The Unreported Half of the Assange Extradition Decision

In case you missed it, a UK District Court earlier this month rejected the US attempt to extradite Julian Assange. The judge in fact rejected the vast majority of the defence’s arguments, but upheld their opposition to extradition on only one ground: the “substantial risk” of Assange committing suicide if he were extradited. While widely reported as a judgement on Julian’s deteriorating mental health, the decision in fact had as much to do with the US prison system.

Make no mistake: Julian is in a bad way. Last year, the 200 members of Doctors for Assange published a letter to The Lancet condemning his “[psychological] torture and medical neglect.” Their statement echoes the finding of “psychological torture” by the United Nations Special Rapporteur on Torture. All of this, remember, is being perpetrated against a man with Asperger’s and autism.

However, the “substantial risk” of suicide if he were extradited to the US says as much about US prison conditions as it does about Assange. The extradition hearing focused on these conditions extensively.

The UK judge considered it likely Assange would be held in a “supermax” prison. Not only that, he would also be subjected to “special administrative measures” (SAMs) designed for dangerous terrorists.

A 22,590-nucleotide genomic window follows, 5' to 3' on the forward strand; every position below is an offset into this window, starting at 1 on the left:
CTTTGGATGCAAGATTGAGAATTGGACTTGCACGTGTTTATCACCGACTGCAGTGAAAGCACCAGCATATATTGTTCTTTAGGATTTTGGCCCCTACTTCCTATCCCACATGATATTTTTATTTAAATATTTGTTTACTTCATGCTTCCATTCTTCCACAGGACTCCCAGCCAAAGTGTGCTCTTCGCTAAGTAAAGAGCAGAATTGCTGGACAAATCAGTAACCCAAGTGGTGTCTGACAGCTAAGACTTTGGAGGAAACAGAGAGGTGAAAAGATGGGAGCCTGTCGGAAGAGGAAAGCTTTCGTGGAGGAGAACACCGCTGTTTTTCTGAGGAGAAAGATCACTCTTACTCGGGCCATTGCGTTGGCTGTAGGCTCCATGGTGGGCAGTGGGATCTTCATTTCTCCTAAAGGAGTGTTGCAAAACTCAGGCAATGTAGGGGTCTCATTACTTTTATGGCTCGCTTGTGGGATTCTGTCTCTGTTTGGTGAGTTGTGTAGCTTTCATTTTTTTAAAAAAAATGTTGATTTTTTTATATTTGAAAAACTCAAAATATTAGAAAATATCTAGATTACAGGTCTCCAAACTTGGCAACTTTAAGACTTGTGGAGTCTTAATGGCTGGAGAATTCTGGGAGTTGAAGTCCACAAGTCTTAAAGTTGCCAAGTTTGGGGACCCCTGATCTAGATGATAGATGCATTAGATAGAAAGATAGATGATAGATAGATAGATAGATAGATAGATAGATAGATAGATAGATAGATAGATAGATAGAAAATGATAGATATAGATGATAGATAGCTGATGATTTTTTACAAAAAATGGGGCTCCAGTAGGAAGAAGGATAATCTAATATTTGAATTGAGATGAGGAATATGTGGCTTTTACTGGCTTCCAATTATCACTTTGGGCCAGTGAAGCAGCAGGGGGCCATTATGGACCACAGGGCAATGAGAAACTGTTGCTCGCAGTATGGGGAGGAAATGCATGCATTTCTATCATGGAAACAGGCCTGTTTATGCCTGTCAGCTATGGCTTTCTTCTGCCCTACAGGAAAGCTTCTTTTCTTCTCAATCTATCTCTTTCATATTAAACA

This means that, in the words of the judge, “Mr. Assange will be housed in conditions of significant isolation. Contact with his family will be limited to one monitored 15-minute phone call per month. Any time out of his cell will be spent exercising in a small room or cage alone. … The purpose of this regime is to prevent all physical contact between an inmate and others, and to minimise social interaction between inmates and staff.”

A “supermax” cell (photo courtesy of

A former warden testified, “The only form of human interaction they [SAMs prisoners] encountered was when correctional officers opened the viewing slot during their inspection rounds of the unit, when institution staff walked through the unit during their required weekly rounds, or when meals were delivered through the secure meal slot in the door.”

Ahmed Abu Khatallah, a participant in the Benghazi attacks, has been subjected to SAMs in supermax jail. His lawyer testified that in order to ensure he did not communicate with other prisoners whilst in the bare “exercise area,” his daily hour outside of his cell fell in the middle of the night. He declined being woken up just to be walked around an identically barren cell as his own.

Meanwhile, psychological support is negligible, largely limited to “self-help packets and video.” According to one of the defence witnesses, there is no counselling or therapy available; psychiatrists are instructed simply to prescribe the most cost-effective medication regime available.

For all these reasons in combination with Assange’s mental distress and existing conditions, the UK judge deemed his extradition to the US “oppressive” and therefore illegal.

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